It’s been one year since the Supreme Court decision that allowed Obama administration officials to begin implementing the Affordable Care Act, and the frequency and volume of reports about the challenges facing those reforms—and the difficulties they are visiting on those who were supposed to benefit from them—are increasing dramatically.
Jeff Vernon, an employee of Scrambler Marie’s restaurant in Toledo, Ohio, told a local reporter that the owners were cutting his hours to avoid penalties under Obamacare. Businesses with more than 49 employees have to offer insurance to all “full-time” workers—defined as those who put in 30 hours or more each week. The result, for Vernon: $400 less in take-home pay every month. “That leaves me $27.50 for two weeks to live off of,” he explained. Vernon said the owners tried to avoid the cuts but didn’t have any other recourse. “They were real good about that,” he added. “The last thing they wanted to do was cut people. They don’t want to fire anybody.”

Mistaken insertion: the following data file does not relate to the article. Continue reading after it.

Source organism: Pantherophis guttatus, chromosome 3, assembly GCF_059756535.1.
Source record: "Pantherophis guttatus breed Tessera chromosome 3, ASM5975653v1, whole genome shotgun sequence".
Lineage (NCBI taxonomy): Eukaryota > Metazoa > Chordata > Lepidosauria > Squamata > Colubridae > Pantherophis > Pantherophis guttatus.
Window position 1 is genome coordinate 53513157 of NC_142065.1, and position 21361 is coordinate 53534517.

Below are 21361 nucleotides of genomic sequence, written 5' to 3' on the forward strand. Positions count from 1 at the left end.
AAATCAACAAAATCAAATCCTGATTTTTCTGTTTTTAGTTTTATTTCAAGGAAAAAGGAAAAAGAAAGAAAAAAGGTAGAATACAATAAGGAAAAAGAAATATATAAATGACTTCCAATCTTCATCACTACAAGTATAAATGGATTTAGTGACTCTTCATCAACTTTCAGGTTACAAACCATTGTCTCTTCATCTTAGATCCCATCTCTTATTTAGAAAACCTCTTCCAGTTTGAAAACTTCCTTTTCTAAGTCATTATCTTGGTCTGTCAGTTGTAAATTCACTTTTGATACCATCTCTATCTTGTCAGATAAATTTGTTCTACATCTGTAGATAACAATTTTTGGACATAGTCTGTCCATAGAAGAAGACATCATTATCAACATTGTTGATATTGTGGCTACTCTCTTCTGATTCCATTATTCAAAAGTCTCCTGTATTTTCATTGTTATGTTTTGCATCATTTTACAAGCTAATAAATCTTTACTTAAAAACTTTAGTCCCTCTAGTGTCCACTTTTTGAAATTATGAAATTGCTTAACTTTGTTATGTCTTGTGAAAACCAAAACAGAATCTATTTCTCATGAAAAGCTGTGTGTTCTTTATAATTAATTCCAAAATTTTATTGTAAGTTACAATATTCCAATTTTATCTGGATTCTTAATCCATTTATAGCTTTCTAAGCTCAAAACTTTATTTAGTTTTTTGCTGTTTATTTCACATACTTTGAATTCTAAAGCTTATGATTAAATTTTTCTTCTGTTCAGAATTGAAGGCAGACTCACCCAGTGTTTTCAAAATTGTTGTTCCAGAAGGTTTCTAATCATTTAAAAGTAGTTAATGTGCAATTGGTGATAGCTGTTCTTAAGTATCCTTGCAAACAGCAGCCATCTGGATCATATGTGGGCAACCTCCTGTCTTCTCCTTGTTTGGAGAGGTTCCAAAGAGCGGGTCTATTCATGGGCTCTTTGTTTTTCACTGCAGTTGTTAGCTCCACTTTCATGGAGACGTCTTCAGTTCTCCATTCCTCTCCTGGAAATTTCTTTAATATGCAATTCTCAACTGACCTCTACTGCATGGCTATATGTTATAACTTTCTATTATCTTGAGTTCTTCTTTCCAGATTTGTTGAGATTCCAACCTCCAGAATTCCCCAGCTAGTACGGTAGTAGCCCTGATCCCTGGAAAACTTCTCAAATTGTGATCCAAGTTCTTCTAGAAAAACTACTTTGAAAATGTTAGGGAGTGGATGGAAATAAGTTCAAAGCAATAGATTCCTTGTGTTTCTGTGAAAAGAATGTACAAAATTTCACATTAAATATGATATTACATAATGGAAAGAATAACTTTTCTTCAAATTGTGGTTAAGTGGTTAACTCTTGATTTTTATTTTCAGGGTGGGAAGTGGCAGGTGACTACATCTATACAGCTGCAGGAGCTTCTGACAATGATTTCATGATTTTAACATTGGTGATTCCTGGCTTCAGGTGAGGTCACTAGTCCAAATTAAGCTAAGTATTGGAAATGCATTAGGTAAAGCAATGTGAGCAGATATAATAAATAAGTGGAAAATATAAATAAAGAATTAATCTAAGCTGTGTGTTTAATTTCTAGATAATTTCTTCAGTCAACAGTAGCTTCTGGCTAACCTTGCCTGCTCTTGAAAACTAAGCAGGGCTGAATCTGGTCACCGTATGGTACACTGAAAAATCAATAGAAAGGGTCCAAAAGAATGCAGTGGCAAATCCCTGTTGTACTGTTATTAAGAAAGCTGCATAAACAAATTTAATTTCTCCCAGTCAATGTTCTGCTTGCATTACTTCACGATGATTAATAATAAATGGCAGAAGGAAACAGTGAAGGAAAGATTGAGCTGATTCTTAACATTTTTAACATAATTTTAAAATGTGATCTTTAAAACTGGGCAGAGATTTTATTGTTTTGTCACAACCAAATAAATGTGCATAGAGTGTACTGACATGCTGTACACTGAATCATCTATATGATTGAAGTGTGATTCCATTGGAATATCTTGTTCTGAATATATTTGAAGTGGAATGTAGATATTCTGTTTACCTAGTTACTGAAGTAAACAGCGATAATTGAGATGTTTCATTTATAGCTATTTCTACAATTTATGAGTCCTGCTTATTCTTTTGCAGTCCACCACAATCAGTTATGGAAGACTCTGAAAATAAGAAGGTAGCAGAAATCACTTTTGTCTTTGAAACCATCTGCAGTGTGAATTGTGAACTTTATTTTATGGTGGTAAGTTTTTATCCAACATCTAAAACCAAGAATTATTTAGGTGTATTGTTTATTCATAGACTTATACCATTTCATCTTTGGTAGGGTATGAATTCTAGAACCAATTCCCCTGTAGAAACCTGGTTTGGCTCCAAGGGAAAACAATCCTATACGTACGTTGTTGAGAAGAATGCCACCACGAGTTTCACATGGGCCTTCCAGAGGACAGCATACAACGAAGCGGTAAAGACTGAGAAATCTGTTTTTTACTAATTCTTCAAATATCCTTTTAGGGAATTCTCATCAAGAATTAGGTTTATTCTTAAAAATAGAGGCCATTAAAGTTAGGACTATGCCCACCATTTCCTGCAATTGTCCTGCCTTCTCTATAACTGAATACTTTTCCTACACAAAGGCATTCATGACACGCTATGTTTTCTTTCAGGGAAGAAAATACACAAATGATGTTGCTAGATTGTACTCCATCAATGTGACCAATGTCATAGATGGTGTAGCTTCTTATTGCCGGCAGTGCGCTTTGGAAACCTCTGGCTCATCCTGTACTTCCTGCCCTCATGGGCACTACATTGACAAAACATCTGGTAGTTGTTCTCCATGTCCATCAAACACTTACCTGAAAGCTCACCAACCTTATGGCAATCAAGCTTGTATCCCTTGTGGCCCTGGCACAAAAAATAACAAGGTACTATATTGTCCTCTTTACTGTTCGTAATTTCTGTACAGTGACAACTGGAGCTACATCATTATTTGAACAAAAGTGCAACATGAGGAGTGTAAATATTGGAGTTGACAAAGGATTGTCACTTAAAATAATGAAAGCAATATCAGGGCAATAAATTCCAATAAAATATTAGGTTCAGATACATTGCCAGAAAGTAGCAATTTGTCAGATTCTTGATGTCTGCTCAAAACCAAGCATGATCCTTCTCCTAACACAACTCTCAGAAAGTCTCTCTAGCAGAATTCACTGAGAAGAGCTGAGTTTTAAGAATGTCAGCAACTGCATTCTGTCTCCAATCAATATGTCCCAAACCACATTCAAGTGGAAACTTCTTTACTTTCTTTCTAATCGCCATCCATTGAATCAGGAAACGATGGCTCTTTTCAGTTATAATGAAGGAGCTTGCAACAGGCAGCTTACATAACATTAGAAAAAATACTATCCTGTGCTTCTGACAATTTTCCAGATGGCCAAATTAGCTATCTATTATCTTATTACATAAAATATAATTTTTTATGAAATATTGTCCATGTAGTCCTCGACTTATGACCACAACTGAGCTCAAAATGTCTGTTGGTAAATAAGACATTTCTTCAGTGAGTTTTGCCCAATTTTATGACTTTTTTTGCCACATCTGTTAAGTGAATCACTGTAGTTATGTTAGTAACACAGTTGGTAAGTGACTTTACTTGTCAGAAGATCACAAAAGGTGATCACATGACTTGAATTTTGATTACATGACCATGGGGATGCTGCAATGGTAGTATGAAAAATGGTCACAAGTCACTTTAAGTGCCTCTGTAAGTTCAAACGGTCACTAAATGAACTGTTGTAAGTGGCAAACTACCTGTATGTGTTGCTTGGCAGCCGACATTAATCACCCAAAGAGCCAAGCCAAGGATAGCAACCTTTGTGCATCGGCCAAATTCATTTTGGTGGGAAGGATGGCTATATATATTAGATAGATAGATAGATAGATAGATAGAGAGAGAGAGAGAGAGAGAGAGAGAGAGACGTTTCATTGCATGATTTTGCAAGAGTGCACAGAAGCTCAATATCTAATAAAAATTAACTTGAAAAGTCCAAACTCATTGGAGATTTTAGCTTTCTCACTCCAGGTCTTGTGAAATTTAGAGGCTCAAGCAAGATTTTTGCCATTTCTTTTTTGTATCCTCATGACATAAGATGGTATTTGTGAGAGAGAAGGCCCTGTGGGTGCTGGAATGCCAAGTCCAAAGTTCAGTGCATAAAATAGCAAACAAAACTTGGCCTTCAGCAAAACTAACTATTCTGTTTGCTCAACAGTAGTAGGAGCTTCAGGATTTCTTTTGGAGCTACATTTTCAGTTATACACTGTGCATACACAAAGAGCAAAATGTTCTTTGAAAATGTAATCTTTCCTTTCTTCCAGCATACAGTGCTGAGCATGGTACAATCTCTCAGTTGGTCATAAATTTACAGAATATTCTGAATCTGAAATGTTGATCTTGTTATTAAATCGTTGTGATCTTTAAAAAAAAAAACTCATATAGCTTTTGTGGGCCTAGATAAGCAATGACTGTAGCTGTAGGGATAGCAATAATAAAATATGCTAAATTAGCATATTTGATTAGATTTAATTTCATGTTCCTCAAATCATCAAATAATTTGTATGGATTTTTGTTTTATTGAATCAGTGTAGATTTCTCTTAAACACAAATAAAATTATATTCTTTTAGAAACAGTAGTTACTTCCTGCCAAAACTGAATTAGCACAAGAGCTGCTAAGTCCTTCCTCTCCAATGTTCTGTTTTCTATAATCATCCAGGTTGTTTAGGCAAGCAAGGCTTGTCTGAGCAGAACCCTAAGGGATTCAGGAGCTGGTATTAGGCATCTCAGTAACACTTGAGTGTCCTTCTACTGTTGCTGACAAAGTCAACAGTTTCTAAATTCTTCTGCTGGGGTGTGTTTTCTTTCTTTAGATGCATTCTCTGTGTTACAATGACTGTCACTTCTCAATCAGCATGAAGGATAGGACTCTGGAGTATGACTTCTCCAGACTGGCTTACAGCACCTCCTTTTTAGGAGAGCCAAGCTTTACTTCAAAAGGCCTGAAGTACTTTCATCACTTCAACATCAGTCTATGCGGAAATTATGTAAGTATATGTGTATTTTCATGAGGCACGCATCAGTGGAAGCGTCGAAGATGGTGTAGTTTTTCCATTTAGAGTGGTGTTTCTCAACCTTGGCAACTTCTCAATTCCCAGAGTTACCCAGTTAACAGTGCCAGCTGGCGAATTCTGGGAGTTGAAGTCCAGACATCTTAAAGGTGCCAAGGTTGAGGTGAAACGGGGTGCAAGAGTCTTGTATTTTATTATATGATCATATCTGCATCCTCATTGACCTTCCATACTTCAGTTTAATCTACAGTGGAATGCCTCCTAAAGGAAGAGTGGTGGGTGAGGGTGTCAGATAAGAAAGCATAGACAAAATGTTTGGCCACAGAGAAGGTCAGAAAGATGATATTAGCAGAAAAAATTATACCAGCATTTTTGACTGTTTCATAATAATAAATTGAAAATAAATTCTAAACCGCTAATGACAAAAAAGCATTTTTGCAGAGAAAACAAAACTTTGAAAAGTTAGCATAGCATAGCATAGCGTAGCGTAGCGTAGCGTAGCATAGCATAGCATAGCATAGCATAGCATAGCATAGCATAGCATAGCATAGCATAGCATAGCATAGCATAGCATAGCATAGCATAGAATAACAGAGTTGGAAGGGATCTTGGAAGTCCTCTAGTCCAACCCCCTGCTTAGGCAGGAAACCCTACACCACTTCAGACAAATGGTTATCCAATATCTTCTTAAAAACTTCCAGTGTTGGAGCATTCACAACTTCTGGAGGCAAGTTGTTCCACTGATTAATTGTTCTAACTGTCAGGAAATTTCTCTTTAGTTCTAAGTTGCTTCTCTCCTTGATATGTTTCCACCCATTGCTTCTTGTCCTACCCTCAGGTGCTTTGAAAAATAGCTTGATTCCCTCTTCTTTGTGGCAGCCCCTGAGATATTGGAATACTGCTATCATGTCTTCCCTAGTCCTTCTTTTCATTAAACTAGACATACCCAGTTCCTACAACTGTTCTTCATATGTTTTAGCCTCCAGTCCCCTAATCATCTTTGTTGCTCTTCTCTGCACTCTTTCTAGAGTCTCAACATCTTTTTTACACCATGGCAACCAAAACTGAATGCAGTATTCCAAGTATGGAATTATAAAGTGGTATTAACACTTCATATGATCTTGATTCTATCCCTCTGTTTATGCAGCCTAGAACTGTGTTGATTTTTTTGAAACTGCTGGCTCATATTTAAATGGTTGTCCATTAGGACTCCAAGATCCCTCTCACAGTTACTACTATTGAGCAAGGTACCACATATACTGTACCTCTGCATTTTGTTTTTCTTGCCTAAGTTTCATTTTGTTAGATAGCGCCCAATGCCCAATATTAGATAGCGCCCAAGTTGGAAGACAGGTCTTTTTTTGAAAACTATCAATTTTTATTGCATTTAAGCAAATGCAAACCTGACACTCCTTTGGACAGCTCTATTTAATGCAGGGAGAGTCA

Other business owners haven’t been able to avoid eliminating jobs. A Gallup poll taken in June found that nearly one in five small businesses—19 percent of those surveyed—have cut workers “as a specific result of the Affordable Care Act.” The same poll, first reported by CNBC, found that 41 percent of those interviewed had suspended hiring because of Obamacare. The poll of 603 business owners with less than $20 million in annual sales also found that 55 percent believe Obamacare will lead to higher health care costs, while just 5 percent saw future cost savings.